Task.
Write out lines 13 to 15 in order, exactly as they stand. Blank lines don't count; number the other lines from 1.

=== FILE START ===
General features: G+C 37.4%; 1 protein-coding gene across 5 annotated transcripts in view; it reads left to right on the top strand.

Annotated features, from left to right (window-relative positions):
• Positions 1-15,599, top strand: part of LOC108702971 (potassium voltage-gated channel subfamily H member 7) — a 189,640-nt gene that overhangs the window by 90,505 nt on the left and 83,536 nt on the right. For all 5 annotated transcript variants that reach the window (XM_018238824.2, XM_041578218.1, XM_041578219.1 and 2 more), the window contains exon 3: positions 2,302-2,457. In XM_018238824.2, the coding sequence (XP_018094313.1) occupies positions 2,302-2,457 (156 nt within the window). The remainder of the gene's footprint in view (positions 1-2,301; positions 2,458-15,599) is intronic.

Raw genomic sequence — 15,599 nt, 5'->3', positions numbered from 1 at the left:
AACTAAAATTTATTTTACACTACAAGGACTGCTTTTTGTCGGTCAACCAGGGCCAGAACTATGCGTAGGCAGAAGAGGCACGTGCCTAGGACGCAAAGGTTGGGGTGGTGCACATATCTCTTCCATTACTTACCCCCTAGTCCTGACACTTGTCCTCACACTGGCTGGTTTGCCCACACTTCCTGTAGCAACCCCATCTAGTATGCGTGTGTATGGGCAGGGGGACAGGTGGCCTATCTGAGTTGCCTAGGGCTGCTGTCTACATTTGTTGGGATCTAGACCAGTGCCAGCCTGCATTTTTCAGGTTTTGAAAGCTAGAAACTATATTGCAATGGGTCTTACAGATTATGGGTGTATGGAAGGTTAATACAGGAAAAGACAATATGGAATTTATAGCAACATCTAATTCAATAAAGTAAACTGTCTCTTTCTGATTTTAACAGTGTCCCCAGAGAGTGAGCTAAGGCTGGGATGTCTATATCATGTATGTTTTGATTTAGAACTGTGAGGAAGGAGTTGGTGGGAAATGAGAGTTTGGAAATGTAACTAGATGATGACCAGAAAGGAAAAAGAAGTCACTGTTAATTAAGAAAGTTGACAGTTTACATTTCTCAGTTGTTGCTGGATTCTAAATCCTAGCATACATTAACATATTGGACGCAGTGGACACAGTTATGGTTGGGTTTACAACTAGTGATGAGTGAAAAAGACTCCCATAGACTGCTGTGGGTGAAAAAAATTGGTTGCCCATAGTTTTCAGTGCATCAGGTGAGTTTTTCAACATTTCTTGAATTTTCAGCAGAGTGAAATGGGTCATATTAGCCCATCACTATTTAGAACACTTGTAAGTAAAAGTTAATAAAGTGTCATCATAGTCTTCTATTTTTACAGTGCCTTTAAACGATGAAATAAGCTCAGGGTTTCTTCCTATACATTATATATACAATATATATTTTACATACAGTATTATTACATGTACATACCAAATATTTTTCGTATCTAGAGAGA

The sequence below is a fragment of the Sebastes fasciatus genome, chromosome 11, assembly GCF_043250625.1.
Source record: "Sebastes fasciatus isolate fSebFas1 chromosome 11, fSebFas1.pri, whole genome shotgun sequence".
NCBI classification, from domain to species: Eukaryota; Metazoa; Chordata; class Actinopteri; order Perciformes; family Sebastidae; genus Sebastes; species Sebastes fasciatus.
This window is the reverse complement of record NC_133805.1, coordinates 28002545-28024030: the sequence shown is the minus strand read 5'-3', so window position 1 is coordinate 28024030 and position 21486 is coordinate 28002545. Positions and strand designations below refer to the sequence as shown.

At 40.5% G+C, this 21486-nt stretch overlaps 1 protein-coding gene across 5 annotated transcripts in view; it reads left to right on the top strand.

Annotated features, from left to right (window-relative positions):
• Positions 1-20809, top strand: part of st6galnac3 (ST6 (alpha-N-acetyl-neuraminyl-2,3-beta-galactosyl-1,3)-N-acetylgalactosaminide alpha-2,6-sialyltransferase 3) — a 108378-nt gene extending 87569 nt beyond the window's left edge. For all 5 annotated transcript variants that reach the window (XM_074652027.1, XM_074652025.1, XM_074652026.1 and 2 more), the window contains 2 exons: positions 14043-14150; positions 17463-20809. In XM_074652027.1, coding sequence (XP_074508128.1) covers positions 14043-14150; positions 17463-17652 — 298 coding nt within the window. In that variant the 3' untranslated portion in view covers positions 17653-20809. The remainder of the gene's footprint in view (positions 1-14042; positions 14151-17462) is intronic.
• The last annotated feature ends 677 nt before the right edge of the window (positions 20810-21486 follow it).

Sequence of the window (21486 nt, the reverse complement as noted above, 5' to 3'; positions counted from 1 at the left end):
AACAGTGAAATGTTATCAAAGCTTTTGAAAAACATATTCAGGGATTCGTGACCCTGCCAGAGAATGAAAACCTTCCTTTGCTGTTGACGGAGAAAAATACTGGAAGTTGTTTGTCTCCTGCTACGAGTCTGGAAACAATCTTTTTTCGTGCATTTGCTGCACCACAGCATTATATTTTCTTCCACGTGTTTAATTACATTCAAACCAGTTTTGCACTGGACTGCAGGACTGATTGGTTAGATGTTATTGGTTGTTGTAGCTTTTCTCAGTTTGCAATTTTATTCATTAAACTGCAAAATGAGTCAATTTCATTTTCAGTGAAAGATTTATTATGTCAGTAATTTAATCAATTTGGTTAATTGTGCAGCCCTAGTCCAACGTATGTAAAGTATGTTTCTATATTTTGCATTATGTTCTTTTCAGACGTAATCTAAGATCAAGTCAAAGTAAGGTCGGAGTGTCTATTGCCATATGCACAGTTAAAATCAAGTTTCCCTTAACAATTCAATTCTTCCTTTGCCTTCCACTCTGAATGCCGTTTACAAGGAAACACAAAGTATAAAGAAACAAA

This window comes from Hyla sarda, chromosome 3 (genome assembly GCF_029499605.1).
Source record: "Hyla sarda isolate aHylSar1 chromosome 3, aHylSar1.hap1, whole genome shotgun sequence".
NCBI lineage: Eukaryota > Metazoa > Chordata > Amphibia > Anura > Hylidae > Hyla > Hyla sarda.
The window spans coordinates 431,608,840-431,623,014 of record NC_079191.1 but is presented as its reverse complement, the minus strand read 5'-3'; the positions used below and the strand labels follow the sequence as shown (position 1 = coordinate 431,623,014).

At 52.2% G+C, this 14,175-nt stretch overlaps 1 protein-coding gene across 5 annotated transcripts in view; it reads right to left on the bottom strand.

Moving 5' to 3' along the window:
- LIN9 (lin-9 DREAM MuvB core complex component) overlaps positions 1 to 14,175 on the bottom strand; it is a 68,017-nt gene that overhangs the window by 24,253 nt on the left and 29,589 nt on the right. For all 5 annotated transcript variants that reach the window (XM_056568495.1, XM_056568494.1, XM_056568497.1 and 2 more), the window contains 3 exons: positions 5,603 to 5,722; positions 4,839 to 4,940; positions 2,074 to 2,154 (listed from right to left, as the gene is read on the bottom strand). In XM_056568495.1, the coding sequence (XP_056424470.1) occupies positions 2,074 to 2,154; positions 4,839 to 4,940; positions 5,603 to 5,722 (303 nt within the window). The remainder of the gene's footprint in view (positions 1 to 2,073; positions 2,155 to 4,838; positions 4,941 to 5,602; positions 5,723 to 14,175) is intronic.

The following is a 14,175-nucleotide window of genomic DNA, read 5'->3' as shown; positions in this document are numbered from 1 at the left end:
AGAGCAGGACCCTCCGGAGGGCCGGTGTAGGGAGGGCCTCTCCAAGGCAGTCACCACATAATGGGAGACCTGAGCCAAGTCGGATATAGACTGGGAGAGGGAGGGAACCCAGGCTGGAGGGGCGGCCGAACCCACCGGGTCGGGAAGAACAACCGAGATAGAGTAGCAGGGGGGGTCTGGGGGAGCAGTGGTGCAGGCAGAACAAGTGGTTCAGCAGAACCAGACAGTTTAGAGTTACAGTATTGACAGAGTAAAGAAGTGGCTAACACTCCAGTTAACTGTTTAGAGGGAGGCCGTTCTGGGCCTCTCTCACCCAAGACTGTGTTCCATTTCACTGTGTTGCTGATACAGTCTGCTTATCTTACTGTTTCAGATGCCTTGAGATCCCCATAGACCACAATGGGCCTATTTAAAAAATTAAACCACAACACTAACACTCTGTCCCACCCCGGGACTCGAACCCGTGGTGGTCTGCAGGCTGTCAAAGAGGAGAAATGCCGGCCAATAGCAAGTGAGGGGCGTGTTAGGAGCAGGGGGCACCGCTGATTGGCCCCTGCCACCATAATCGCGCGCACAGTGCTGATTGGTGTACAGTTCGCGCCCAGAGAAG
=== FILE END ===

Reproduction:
• The last annotated feature ends 677 nt before the right edge of the window (positions 20810-21486 follow it).

Sequence of the window (21486 nt, the reverse complement as noted above, 5' to 3'; positions counted from 1 at the left end):
AACAGTGAAATGTTATCAAAGCTTTTGAAAAACATATTCAGGGATTCGTGACCCTGCCAGAGAATGAAAACCTTCCTTTGCTGTTGACGGAGAAAAATACTGGAAGTTGTTTGTCTCCTGCTACGAGTCTGGAAACAATCTTTTTTCGTGCATTTGCTGCACCACAGCATTATATTTTCTTCCACGTGTTTAATTACATTCAAACCAGTTTTGCACTGGACTGCAGGACTGATTGGTTAGATGTTATTGGTTGTTGTAGCTTTTCTCAGTTTGCAATTTTATTCATTAAACTGCAAAATGAGTCAATTTCATTTTCAGTGAAAGATTTATTATGTCAGTAATTTAATCAATTTGGTTAATTGTGCAGCCCTAGTCCAACGTATGTAAAGTATGTTTCTATATTTTGCATTATGTTCTTTTCAGACGTAATCTAAGATCAAGTCAAAGTAAGGTCGGAGTGTCTATTGCCATATGCACAGTTAAAATCAAGTTTCCCTTAACAATTCAATTCTTCCTTTGCCTTCCACTCTGAATGCCGTTTACAAGGAAACACAAAGTATAAAGAAACAAA